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    Anytime, anywhere mantra of aeromedical evacuation team

    Anytime, anywhere mantra of aeromedical evacuation team

    Courtesy Photo | Airman 1st Class Bryce Bishop, 455th Expeditionary Aeromedical Evacuation Flight...... read more read more

    BAGRAM AIR FIELD, AFGHANISTAN

    06.25.2007

    Courtesy Story

    Combined Joint Task Force - 82 PAO

    By Air Force Staff Sgt. Craig Seals
    455th Air Expeditionary Wing Public Affairs

    BAGRAM AIRFIELD, Afghanistan — Being an aeromedical evacuation team means bringing the hospital to the wounded. Missions come up at all times of the day with only a moments notice and someone needs to always be ready.

    The 455th Expeditionary Aeromedical Evacuation Flight has four, three-person teams consisting of a nurse and two medical technicians on alert at any given time.

    Prior to being put on alert status, an AE team is given 12 hours of crew rest. Once those 12 hours are up, their alert status begins for the next 48 hours.

    "[When] we are alerted, we have an hour to respond. Sometimes, if the mission is urgent, we have 15 minutes to be ready," said Air Force Capt. Michelle Mulberry, 455th EAEF flight nurse.
    Once alerted, the team loads the aircraft with the necessary equipment for its mission. That mission could take them anywhere in Afghanistan.

    "We're staged out of Bagram, but we fly all over Afghanistan and sometimes into Kyrgyzstan as well," said Mulberry. "We will go wherever they need us, really."

    Upon arriving at their destination, the AE team is met by an ambulance carrying either ambulatory, litter patients or sometimes both.

    "Ambulatory patients are ones who need our care, but can pretty much move on their own," said Air Force Master Sgt. Theresa Sheheen, 455th EAEF medical technician. "Litter patients need to be carried and secured on the aircraft."

    Once all patients have been secured on the aircraft and the AE team ensures the patients are as comfortable as they can be, it's time to keep moving.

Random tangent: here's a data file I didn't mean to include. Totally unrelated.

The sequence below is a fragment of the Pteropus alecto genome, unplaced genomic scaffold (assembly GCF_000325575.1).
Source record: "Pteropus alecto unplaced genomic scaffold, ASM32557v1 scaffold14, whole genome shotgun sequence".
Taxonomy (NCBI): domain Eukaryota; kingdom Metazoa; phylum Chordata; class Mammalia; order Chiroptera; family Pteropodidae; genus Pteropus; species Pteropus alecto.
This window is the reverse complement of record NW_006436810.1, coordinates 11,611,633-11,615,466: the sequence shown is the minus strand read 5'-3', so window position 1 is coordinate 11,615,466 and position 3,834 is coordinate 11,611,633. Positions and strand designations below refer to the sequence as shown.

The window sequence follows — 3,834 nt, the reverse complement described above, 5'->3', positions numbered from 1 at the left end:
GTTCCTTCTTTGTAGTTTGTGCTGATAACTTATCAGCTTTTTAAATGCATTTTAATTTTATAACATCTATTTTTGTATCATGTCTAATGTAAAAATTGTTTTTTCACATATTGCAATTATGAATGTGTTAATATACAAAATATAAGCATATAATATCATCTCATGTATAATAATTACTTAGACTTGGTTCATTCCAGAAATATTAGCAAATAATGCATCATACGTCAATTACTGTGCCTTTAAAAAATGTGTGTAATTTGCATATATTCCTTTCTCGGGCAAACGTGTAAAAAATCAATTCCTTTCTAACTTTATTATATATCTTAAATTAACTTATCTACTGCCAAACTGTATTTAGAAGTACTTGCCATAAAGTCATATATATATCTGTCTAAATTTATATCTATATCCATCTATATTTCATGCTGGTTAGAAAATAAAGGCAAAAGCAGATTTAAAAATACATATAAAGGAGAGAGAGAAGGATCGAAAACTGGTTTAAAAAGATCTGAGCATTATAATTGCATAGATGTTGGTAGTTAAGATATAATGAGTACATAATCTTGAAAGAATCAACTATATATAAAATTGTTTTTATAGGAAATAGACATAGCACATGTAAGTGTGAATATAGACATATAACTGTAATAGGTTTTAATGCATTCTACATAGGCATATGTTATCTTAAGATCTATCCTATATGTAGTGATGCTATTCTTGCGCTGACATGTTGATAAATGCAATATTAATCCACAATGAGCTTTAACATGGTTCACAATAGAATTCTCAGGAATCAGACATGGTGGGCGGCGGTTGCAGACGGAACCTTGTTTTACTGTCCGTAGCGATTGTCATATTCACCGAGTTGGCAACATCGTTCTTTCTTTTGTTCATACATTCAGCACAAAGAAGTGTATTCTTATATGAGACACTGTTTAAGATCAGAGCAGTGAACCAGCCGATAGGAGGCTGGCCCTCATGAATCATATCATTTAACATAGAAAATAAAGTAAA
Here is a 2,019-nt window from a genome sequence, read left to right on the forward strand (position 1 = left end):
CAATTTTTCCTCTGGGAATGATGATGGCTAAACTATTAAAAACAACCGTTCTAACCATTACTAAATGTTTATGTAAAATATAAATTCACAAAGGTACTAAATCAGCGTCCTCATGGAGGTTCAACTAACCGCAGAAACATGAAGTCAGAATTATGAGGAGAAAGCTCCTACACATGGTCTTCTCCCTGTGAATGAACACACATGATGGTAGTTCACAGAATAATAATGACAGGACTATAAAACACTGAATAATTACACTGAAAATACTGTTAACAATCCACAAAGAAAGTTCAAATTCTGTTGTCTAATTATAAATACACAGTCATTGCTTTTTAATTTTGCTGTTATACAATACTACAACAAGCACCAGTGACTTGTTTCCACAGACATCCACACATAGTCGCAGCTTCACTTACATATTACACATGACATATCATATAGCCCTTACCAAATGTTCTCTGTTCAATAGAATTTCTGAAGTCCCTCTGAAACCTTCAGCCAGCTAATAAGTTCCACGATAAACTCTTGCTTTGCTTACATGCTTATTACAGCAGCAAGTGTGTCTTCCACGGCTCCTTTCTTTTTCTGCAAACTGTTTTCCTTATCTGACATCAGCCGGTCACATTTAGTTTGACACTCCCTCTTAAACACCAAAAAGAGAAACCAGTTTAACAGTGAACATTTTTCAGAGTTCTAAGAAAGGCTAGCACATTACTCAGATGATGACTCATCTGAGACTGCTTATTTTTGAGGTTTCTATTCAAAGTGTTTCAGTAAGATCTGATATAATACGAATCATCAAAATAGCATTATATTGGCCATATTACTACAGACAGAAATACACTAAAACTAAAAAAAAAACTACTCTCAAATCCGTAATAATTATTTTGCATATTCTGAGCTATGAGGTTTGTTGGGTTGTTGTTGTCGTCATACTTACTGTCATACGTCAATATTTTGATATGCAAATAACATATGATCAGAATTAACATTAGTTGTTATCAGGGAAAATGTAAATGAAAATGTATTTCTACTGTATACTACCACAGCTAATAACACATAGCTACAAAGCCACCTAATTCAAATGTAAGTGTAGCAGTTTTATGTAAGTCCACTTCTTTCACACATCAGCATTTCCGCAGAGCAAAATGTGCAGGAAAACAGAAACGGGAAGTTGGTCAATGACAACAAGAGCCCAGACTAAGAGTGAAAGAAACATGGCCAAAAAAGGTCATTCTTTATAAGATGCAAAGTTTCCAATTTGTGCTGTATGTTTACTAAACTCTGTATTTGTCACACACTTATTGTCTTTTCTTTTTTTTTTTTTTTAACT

"At times, the missions make me feel very emotionally vulnerable. It's difficult to see some of the injuries and imagine how they will change that patient's life," said Sheheen. "On the flip side, it is very rewarding to know I am doing something, no matter how small, to make that patient a little more comfortable."

    Upon arriving, the aircraft is met by an ambulance and medical personnel from the Craig Joint Theater Hospital who take over the patient's medical care.

    After the patients are transferred off the aircraft, the medical equipment is unloaded and the team heads back to the AE shop. Paperwork is completed, crews are debriefed and some have a chance to reflect on their day's accomplishments.

    "This job is the most rewarding job I have ever done," said Mulberry. "I work in an ER at home and nothing compares to what we do here. I feel like we are such a small part of a big war, and the least I can do is help the wounded get one step closer to home."

    Another mission complete, another 12 hours of crew rest, another 48 hours of alert — just another day.

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    NEWS INFO

    Date Taken: 06.25.2007
    Date Posted: 06.25.2007 09:37
    Story ID: 10945
    Location: BAGRAM AIR FIELD, AF 

    Web Views: 509
    Downloads: 467

    PUBLIC DOMAIN